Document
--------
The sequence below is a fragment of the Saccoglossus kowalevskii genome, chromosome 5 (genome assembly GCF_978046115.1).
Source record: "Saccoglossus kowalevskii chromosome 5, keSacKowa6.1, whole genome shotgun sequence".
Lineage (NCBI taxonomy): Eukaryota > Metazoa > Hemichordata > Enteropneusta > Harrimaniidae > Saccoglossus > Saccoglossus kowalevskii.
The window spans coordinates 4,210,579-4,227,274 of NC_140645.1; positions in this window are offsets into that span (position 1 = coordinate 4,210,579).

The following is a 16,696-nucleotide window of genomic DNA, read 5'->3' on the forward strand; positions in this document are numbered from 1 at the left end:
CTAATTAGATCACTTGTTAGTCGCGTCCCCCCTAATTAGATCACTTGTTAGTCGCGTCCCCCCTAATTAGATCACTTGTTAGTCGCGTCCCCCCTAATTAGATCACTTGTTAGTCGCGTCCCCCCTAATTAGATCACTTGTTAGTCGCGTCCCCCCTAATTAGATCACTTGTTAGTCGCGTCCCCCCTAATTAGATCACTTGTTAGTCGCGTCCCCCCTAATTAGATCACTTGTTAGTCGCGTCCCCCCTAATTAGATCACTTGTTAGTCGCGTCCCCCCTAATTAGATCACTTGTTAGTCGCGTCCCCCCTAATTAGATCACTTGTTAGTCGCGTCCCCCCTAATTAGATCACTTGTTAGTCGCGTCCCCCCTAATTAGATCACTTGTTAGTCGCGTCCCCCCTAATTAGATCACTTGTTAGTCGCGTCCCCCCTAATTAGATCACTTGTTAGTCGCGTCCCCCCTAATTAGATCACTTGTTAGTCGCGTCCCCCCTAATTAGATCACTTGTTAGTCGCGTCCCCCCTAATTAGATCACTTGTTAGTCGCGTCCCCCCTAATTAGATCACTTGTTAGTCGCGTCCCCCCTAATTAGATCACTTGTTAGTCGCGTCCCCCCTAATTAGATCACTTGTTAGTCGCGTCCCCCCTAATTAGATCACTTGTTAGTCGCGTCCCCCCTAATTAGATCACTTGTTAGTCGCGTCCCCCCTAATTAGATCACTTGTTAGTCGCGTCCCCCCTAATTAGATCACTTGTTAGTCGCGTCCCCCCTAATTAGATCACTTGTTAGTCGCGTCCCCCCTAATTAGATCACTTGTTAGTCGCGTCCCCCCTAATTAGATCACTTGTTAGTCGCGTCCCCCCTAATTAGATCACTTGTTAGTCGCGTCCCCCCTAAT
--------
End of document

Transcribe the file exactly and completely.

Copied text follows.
The sequence below is a fragment of the Saccoglossus kowalevskii genome, chromosome 5 (genome assembly GCF_978046115.1).
Source record: "Saccoglossus kowalevskii chromosome 5, keSacKowa6.1, whole genome shotgun sequence".
Lineage (NCBI taxonomy): Eukaryota > Metazoa > Hemichordata > Enteropneusta > Harrimaniidae > Saccoglossus > Saccoglossus kowalevskii.
The window spans coordinates 4,210,579-4,227,274 of NC_140645.1; positions in this window are offsets into that span (position 1 = coordinate 4,210,579).

The following is a 16,696-nucleotide window of genomic DNA, read 5'->3' on the forward strand; positions in this document are numbered from 1 at the left end:
CTAATTAGATCACTTGTTAGTCGCGTCCCCCCTAATTAGATCACTTGTTAGTCGCGTCCCCCCTAATTAGATCACTTGTTAGTCGCGTCCCCCCTAATTAGATCACTTGTTAGTCGCGTCCCCCCTAATTAGATCACTTGTTAGTCGCGTCCCCCCTAATTAGATCACTTGTTAGTCGCGTCCCCCCTAATTAGATCACTTGTTAGTCGCGTCCCCCCTAATTAGATCACTTGTTAGTCGCGTCCCCCCTAATTAGATCACTTGTTAGTCGCGTCCCCCCTAATTAGATCACTTGTTAGTCGCGTCCCCCCTAATTAGATCACTTGTTAGTCGCGTCCCCCCTAATTAGATCACTTGTTAGTCGCGTCCCCCCTAATTAGATCACTTGTTAGTCGCGTCCCCCCTAATTAGATCACTTGTTAGTCGCGTCCCCCCTAATTAGATCACTTGTTAGTCGCGTCCCCCCTAATTAGATCACTTGTTAGTCGCGTCCCCCCTAATTAGATCACTTGTTAGTCGCGTCCCCCCTAATTAGATCACTTGTTAGTCGCGTCCCCCCTAATTAGATCACTTGTTAGTCGCGTCCCCCCTAATTAGATCACTTGTTAGTCGCGTCCCCCCTAATTAGATCACTTGTTAGTCGCGTCCCCCCTAATTAGATCACTTGTTAGTCGCGTCCCCCCTAATTAGATCACTTGTTAGTCGCGTCCCCCCTAATTAGATCACTTGTTAGTCGCGTCCCCCCTAATTAGATCACTTGTTAGTCGCGTCCCCCCTAATTAGATCACTTGTTAGTCGCGTCCCCCCTAATTAGATCACTTGTTAGTCGCGTCCCCCCTAATTAGATCACTTGTTAGTCGCGTCCCCCCTAATTAGATCACTTGTTAGTCGCGTCCCCCCTAAT